Installing Eclipse 3.2 to a Windows XP SP2 machine
In this guide, we'll be installing Eclipse 3.2. The environment I'll be using is as follows.
HP Pavilion a620n
2.20 Ghz, 960 MB (1 GB) of RAM
Windows XP Home, SP2
What is Eclipse?
“Eclipse is an open source community whose projects are focused on providing a vendor-neutral open development platform and application frameworks for building software.” (From the Eclipse.org Web site.) In other words, Eclipse is an open source editor capable of helping you write the necessary code for a number of programming languages. Some level of support exists for Web languages like PHP and ColdFusion, but Eclipse was primarily for Java-based programming.
Why use Eclipse?
If you use Dreamweaver, Eclipse could be a good alternative to paying the high costs associated with DW. Being an open source program, the chance of another language, additional functionality, or bug-fixes being incorporated into code is higher than with the closed source DW.
Of course, Dreamweaver is a very fine product (the one I recommend if you can afford it, along with some of Adobe's other great products), so if you've already bought Dreamweaver, don't instantly be sad and/or angry.
Downloading and Installing Eclipse
Downloading Eclipse is pretty straight-forward. Simply head over to http://www.eclipse.org/, select Downloads, and download the Eclipse SDK (at this time, version 3.2). It's a fairly large download at 120 MB, but torrents are available (P2P really can be used for legit purposes). If you just download the file, you'll need to pick a mirror, so pick one close to you, if you can. Unfortunately, there's no city/state information for North America, so you'll have to work by name, intuition, or experience.
If you've followed any of my previous guides, you know how I've setup a directory just for my Web server downloads. I'd recommend throwing this file into that folder as well, perhaps as a sub-folder, if necessary.
In order to run Eclipse, you'll also need a Java runtime environment (JRE). If you're not sure whether you have this or not, just keep an open window pointed to the Eclipse downloads page (since there's a link to download a JRE in the first paragraph) and we'll just start Eclipse to see how it functions. A readme file within the zip also details some environments that Eclipse has been known to run on.
Once the download has finished, extract the eclipse directory anywhere you'd like, for now. When the extraction has completed, navigate to the eclipse.exe program, immediately within the eclipse folder. Run this program to start Eclipse.
You'll first have to select a workspace. If you've got one area where you store your Web site folders, than point this to a subdirectory within it. For example, c:\home\ is where I store my sites, so I'll change this to c:\home\eclipse\workspace For now, I'm not going to use this as my default.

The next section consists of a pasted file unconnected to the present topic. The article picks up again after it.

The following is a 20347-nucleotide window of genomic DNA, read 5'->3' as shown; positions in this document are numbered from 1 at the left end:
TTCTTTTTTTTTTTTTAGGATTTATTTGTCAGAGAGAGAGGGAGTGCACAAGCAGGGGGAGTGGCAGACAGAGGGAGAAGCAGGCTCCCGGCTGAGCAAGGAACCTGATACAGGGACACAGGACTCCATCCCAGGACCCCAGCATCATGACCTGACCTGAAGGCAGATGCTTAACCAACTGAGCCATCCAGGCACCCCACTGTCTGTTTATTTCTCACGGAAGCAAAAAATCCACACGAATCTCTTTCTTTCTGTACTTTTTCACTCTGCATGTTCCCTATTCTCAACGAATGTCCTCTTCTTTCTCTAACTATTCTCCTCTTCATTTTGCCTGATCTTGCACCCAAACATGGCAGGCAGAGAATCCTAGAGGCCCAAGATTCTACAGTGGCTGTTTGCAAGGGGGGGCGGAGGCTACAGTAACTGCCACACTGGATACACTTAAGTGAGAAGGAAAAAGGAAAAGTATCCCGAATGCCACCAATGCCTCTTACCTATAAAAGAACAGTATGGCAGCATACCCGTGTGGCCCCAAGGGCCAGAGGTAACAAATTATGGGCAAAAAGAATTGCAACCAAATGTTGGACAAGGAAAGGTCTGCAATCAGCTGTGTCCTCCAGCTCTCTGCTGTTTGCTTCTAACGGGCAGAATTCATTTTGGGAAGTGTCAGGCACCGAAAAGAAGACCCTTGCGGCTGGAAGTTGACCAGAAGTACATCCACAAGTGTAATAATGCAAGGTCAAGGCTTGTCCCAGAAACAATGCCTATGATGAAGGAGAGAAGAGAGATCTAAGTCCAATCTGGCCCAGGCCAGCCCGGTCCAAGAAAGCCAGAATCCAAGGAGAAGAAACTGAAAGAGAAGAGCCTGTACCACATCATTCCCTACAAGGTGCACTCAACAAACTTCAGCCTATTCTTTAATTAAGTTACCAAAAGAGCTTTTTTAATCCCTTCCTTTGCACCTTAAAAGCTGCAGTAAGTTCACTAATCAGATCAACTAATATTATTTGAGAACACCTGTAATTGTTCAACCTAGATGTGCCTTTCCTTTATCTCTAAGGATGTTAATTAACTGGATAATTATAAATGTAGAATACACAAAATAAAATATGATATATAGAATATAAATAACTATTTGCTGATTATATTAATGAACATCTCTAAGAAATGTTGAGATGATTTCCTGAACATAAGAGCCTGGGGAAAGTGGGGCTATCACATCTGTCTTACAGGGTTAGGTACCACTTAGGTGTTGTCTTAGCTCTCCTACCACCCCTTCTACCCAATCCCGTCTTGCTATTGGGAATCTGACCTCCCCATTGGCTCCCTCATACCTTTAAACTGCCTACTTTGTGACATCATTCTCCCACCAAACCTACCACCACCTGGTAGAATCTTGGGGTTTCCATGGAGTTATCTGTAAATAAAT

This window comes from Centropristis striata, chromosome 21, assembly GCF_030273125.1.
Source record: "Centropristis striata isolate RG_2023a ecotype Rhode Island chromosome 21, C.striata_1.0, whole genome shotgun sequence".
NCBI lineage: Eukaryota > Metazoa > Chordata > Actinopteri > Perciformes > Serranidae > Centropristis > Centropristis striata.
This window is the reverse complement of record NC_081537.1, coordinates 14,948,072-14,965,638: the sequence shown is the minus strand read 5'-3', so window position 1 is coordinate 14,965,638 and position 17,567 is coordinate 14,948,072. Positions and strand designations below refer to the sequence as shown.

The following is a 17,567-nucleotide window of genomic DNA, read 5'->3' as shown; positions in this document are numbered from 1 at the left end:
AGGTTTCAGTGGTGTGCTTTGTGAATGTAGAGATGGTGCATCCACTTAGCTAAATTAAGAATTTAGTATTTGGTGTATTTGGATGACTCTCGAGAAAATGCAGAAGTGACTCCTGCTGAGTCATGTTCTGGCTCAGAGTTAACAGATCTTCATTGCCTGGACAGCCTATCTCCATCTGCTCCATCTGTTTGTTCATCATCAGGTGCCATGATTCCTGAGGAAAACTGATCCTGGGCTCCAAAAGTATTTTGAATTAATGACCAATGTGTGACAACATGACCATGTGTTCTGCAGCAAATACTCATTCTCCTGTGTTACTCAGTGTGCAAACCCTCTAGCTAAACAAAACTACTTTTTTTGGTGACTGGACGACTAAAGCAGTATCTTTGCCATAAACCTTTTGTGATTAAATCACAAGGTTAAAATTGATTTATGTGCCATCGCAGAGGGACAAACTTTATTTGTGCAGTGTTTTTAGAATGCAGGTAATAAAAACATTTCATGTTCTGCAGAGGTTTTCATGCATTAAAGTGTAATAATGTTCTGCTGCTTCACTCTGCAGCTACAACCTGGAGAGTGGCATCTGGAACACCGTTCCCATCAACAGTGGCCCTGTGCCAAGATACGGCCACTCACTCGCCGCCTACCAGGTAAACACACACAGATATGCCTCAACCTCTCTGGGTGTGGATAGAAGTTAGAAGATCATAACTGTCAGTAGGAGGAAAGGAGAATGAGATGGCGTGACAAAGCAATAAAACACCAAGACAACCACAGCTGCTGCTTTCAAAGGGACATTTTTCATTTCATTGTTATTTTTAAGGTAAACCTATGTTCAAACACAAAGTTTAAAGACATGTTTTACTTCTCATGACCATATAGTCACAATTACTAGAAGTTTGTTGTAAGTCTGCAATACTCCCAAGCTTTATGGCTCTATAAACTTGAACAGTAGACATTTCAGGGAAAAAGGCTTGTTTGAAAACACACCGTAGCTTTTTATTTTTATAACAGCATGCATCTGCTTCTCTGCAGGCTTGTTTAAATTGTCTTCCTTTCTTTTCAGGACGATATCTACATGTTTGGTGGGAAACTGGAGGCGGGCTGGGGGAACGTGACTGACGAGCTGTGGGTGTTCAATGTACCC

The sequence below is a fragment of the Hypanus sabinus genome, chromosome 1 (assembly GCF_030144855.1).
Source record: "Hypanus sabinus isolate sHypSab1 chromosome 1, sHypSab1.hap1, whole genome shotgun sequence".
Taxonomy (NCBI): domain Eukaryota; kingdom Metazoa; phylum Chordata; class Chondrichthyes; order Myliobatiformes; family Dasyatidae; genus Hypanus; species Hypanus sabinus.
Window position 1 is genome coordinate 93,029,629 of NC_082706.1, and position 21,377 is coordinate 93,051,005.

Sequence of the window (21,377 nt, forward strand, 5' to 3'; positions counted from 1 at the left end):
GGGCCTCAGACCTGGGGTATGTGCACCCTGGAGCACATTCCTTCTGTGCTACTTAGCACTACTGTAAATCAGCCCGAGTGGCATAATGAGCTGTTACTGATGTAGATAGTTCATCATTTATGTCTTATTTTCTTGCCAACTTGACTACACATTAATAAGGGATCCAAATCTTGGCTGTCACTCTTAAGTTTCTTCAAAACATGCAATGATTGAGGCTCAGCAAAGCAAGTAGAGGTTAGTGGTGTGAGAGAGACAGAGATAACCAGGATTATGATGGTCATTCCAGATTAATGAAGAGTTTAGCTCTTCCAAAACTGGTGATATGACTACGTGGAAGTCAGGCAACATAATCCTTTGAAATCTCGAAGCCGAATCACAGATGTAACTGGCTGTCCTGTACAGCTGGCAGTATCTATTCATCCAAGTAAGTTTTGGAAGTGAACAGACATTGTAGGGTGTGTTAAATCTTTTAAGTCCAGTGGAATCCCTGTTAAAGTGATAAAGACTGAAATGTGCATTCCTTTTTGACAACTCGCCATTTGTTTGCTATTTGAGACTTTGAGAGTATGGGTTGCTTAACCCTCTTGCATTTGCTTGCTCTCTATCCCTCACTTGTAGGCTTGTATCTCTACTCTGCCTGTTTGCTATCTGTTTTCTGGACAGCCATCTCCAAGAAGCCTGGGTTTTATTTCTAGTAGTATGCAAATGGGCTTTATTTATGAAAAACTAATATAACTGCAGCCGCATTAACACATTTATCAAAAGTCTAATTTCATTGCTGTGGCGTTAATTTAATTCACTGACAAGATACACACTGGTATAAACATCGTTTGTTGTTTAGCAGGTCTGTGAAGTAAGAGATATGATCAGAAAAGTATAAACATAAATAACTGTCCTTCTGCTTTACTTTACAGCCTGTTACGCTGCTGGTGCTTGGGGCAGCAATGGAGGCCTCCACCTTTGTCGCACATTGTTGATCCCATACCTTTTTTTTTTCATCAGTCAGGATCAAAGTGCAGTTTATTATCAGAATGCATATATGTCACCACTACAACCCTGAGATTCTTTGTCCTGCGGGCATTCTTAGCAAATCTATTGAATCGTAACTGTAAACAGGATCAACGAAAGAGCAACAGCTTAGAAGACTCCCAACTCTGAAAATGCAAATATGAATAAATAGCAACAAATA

If you have the necessary JRE, you should now be able to see a welcome screen. Otherwise, at some point you've probably gotten an error message. Go back to the Eclipse downloads page and grab a JRE for your platform. Windows only has one choice (and Sun is a good choice) so go download and install the necessary JRE.
Otherwise, you're ready to start using Eclipse. Samples are available within the program, and further documentation is also available from the Eclipse.org Web site.
You'll first want to determine where you want to run Eclipse from. I decided to create a new folder called 'software' in my home folder and store Eclipse there. However, you can choose whatever you'd like. Perhaps it makes more sense to you to put the eclipse directory in Program Files, and create the necessary shortcuts.
To install this, you can do it straight from Eclipse using their handy Install/Update feature. Note that unlike the WTP site seems to suggest, I had to actually use the Callisto Discovery Site first, to get the files necessary to install this Platform (instead of their update site).
Select and open the Callisto Discovery Site, then open Web and J2EE Development. I only selected the Web Standard Tools (WST) Project, then hit the Select Required button (wow, why isn't this feature used more often ...). Checking this should force the download of the entire Graphical Editors and Frameworks item.
If you download this, keep in mind that it may take a very long time. A very long time. Even on my relatively fast connection, it took a handful of minutes to download all the necessary files. You may want to download the GEF directory first, then download the WST later, as time permits. If you have the time, however, go ahead and download and install it all (even though they are unsigned, you'll be fine).
Once the install has completed, you may as well just Restart, instead of simply Applying. (Again, another feature I'd like to see more often.)
Now you can open an existing HTML to see just what kind of formatting you'll get. If you try dynamic languages, like ColdFusion and PHP, however, you'll see that formatting is not applied, and help text is not available. However, other projects do exist to extend how Eclipse handles these files.
And with that, you've successfully installed Eclipse. Take a look at the numerous areas available from the welcome page, see just what Eclipse can do.
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